RELIGION has been one of the most powerful forces in European

political history. It has shaped identities and loyalties. It has

influenced political attitudes and values. In modern Europe religiously

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based political parties still exist. Elsewhere in Europe, though not in

Scotland, Catholics are likely to vote for parties of the right. So

Scotland is unexceptional in having witnessed a link between politics

and religion. What is unusual is the support Catholics have given to the

Labour Party, on the left, rather than to the Tories on the right.

This is explained not by religion but by immigration. Irish Catholics

came to the West of Scotland during this and the last century in large

numbers. The anti-immigrant sentiment which was fomented by the right

was consequently anti-Catholic. Anti-immigrant and anti-Catholic

sentiment was at its height in the 1920s and 1930s when there were high

levels of unemployment. Like immigrant communities everywhere, Irish

Catholics coming to Scotland suffered discrimination in housing and

employment from the host community as well as being blamed for economic

problems. Patterns of settlement which developed provided the basis for

continued sectarianism.

As the party of the underdog, Labour became the party of the immigrant

community. The Irish Question also polarised support, with Labour more

sympathetic to Irish nationalism and the Tories articulating a staunch

British Unionism.

But religion and sectarianism should not be confused, though some

commentators have. A political party's support may be drawn heavily from

one group but this does not mean it will discriminate against others.

The basis for sectarian politics certainly existed in those areas where

religion was a strong determinant of voting behaviour and the temptation

existed to ''favour your own'' but it does not follow that it occurred.

Over the post-war period sectarianism has declined. The rise of

peripheral housing schemes and new towns disrupted the old communities

based on religion. Employment practices changed, especially in the

nationalised industries, and if sectarian practices occurred they were

more covert. Sectarianism still exists but its social base was weakened

as Scotland modernised. The same process of modernisation which aided

the rise of Scottish nationalism has seen a decline in sectarianism. It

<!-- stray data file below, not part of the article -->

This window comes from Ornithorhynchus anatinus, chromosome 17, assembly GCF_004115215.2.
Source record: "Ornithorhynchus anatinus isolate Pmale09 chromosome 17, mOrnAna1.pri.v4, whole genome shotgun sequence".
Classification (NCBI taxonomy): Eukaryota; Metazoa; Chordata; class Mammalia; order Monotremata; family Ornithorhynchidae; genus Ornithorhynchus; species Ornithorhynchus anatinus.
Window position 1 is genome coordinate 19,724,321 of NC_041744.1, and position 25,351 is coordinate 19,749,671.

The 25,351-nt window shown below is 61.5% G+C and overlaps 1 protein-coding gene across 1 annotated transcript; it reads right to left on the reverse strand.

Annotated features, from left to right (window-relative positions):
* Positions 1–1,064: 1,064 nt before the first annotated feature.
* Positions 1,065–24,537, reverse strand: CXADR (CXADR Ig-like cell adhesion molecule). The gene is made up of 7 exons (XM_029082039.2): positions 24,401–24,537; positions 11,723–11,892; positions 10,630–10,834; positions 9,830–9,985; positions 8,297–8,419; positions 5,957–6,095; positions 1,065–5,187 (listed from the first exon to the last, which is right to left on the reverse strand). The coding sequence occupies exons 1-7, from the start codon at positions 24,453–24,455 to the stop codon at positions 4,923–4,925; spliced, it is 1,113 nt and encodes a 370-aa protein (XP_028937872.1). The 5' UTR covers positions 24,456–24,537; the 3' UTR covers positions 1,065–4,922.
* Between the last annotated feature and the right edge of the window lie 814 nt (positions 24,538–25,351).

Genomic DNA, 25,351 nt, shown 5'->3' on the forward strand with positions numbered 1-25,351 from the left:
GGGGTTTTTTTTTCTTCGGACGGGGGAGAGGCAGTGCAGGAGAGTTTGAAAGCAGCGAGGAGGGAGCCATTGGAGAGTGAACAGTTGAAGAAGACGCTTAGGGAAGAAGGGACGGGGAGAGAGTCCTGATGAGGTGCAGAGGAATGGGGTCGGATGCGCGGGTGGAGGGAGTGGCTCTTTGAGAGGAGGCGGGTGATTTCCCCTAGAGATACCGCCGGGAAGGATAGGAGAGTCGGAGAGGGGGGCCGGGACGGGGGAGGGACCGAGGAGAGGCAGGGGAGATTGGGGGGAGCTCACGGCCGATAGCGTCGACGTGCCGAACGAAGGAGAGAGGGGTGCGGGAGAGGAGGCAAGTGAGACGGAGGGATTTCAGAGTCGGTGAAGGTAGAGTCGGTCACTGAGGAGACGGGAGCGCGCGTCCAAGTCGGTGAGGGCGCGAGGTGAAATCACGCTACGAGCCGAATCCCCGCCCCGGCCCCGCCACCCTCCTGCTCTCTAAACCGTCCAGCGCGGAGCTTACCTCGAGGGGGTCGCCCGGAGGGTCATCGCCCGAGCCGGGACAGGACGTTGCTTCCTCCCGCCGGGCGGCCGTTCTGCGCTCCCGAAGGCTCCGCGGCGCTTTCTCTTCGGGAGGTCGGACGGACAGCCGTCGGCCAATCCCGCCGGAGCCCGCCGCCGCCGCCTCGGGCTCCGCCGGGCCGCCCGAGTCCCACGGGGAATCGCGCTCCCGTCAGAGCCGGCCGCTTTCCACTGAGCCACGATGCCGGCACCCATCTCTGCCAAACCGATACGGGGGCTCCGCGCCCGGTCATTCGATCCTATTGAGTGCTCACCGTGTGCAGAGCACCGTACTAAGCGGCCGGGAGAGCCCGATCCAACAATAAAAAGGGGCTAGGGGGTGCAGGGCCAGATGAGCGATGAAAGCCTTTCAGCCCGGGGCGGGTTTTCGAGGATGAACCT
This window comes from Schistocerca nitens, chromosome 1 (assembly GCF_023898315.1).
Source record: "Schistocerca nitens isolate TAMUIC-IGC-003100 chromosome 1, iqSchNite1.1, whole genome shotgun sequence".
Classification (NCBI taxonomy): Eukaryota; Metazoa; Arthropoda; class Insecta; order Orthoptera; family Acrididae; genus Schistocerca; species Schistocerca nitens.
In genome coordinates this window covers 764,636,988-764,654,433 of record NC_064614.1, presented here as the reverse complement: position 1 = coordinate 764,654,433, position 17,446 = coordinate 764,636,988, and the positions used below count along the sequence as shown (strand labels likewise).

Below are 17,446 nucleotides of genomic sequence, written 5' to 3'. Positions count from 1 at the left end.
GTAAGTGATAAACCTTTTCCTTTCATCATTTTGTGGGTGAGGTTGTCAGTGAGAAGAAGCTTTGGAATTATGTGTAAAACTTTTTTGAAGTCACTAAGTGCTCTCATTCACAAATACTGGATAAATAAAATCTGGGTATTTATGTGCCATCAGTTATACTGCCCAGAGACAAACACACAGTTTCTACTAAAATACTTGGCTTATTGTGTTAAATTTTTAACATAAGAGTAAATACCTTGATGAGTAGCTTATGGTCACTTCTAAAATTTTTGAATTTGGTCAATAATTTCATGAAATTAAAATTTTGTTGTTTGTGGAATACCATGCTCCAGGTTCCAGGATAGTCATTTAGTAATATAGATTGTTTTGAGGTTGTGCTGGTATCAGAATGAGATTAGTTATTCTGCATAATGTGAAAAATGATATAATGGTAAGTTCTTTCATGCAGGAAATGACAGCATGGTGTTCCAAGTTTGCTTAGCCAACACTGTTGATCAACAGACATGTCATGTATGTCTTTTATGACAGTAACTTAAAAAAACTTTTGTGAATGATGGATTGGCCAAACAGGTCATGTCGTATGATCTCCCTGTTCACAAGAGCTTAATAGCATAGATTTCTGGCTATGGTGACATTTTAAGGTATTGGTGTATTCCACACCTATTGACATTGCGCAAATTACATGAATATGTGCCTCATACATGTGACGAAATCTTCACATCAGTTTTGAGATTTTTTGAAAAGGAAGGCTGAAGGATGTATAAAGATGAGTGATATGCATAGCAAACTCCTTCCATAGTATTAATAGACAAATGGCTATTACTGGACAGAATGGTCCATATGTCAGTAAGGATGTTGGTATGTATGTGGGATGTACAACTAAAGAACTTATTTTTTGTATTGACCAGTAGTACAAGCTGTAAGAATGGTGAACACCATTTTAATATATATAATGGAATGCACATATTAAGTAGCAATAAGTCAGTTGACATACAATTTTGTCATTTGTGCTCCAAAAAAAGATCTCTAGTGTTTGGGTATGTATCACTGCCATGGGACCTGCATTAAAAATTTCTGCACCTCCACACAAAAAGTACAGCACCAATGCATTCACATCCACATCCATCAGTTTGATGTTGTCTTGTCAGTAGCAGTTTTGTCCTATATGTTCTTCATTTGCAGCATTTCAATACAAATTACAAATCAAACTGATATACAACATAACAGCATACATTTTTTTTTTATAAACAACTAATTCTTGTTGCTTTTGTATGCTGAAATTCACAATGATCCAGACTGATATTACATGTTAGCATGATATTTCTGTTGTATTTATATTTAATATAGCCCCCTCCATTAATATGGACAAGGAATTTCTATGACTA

was no surprise to find that the SNP did well in new towns. None the

less, the tendency of Catholics to vote Labour and Protestants to vote

Conservative continues. It is absurd to suggest that this makes either

party, or these voters, sectarian.

The study of the 1992 election conducted at Strathclyde University

shows that sectarianism is weaker than in any previous election surveyed

but the secularisation of Scottish politics has occurred gradually and

affected some areas and communities more than others. Labour and Tory

still draw disproportionately on support from Catholics and Protestants.

SNP support is drawn disproportionately from those belonging to no

religious denomination, as one would expect, and remarkably

proportionately from Catholic and Protestant communities.

So how do we explain Monklands? The social base for sectarianism

exists. Coatbridge is largely Catholic and Airdrie is largely

Protestant. The disruption of old traditional communities which

predominantly consisted of one religious denomination and creation of

mixed communities which has marked much of west-central Scotland in

post-war Scotland has not occurred to anything like the same extent in

Monklands. At least, that is the perception, and perceptions are

important in these matters.

The fact that all Labour councillors are Catholic may be a

coincidence, but it has fuelled the perceptions of bias. Anything likely

to be seen as discriminatory is bound to be seen as sectarian. Until the

by-election, it was relatively easy to sweep these accusations under the

carpet. Almost uniquely in a by-election, the agenda of the local

population dominated debate and forced these issues out into the open.

The by-election only brought these to the surface.

IF the by-election was as seedy and unsavoury as commentators suggest,

then that was because the deep resentment and sense of injustice had

finally found a voice after being suppressed for too long. Brushing a

problem under the carpet does not get rid of it but merely allows it to

fester. The scandal is that no serious attempt was made to deal with

this issue -- whether by refuting the claims of sectarian bias in

spending or ensuring that it was halted. Whether Helen Liddell or Jim

Brooks is correct regarding council spending is less important than that

the perception was left to exist that something is amiss.

But again, it must be stressed that religion and sectarianism should

not be confused. The democratic basis of Presbyterianism and the social

ethics of Catholicism have played a singular part in shaping

contemporary Scottish politics. Far from being at war with each other,

they have complemented each other.

Indeed, at its most influential, religion has been vitally important

as the backdrop against which political attitudes have been formed. Few

would argue that this has been negative. The corruption of the

relationship between religion and politics in the form of sectarianism

is another matter. The lesson from Monklands is simple -- problems left

to fester may erupt in an unsavoury manner.

* James Mitchell of the Department of Government, Strathclyde

University, is the author of Conservatives and the Union.